In March 2011, Montana state investigators obtained boxes of mysterious documents from a Colorado meth house that contained information about major candidates in state races. The documents were traced to Western Tradition Partnership, a social-welfare nonprofit that can spend money on advertising around political issues without disclosing its donors as long as it refrains from coordinating with campaigns.
The incident was one of many that have highlighted the growing influence of such outside fundraisers, known as “dark money” groups. It also helped inspire PBS’s Frontline and American Public Media’s Marketplace to launch Big Money 2012. The ongoing collaboration combines traditional news documentaries with online multimedia reports and print investigations in an effort to better inform voters about the increasingly expensive tactics campaigns are using to target them more effectively.
“I think people are really looking at this election, seeing all this new money out there and the fact that much of the money is not disclosed, and they want to know more about it,” says Raney Aronson-Rath, deputy executive producer of Frontline.
The program and Marketplace started work on the series about eight months ago, and programming began Oct. 10 with the first in a series of four Marketplace reports about campaign financing. Big Money 2012 kicked into high gear in late October, first with The Digital Campaign, a web-exclusive report about how campaigns are using digital targeting to solicit votes. The special, hosted by PBS NewsHour correspondent Hari Sreenivasan, premiered on PBS’s COVE online video platform Oct. 22. An accompanying digital feature allows participants to share personal information via Facebook to find out how campaigns track them.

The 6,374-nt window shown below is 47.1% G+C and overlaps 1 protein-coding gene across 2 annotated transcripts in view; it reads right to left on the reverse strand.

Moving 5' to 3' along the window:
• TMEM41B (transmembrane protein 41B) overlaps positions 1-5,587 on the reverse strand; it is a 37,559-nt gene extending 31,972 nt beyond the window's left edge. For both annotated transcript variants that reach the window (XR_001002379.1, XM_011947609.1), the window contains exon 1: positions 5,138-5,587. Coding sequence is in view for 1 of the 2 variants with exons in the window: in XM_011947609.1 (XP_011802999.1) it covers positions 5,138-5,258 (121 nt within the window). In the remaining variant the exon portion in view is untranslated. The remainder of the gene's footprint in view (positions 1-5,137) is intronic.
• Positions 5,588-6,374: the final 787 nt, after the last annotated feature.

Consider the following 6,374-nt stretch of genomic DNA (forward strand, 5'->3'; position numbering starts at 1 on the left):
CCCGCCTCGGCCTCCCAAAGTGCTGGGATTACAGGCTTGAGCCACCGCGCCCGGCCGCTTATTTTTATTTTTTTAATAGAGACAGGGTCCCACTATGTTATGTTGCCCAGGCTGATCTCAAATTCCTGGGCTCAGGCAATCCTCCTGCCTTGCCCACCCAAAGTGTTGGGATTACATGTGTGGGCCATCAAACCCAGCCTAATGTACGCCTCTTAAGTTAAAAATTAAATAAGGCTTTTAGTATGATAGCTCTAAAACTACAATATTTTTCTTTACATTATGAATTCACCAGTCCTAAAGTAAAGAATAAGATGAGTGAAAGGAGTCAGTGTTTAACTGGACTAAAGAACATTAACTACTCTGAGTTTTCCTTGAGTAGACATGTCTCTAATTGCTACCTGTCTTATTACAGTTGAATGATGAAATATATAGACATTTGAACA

The crux of the lineup is Big Sky, Big Money, a Frontline documentary profiling Western Tradition Partnership. The nonprofit lobbies against environmental issues and spurred the state of Montana’s ultimately defeated challenge to the Supreme Court’s much-maligned 2010 Citizens United ruling. Big Sky, Big Money was produced in association with the Investigative Reporting Workshop in American University’s School of Communication, which also publishes Current.
The documentary, which premieres Oct. 30, and a joint ProPublica investigation published Oct. 22 reveal that Western Tradition Partnership may have already engaged in political spending when it reported to the IRS that it would not spend money to influence elections. That promise was required for it to attain nondisclosure nonprofit status.
ProPublica joined the project when Frontline sought to tap the investigative nonprofit’s research of Citizens United, which has allowed organizations to spend unlimited amounts of cash on the election, often without disclosing their donors.
Frontline’s journalists “made an educated decision” to use on-the-ground reporting in Montana because of the state’s prominence in Citizens United, Aronson-Rath said. “We didn’t know the extent of the spending that was going to happen in Montana, and that was just completely mind-blowing.”
The Montana Senate race between Democratic incumbent Jon Tester and House Republican Denny Rehberg is one of the most expensive in the country. Estimates in the film put total spending at more than $20 million, with more than 60 percent coming from dark money groups.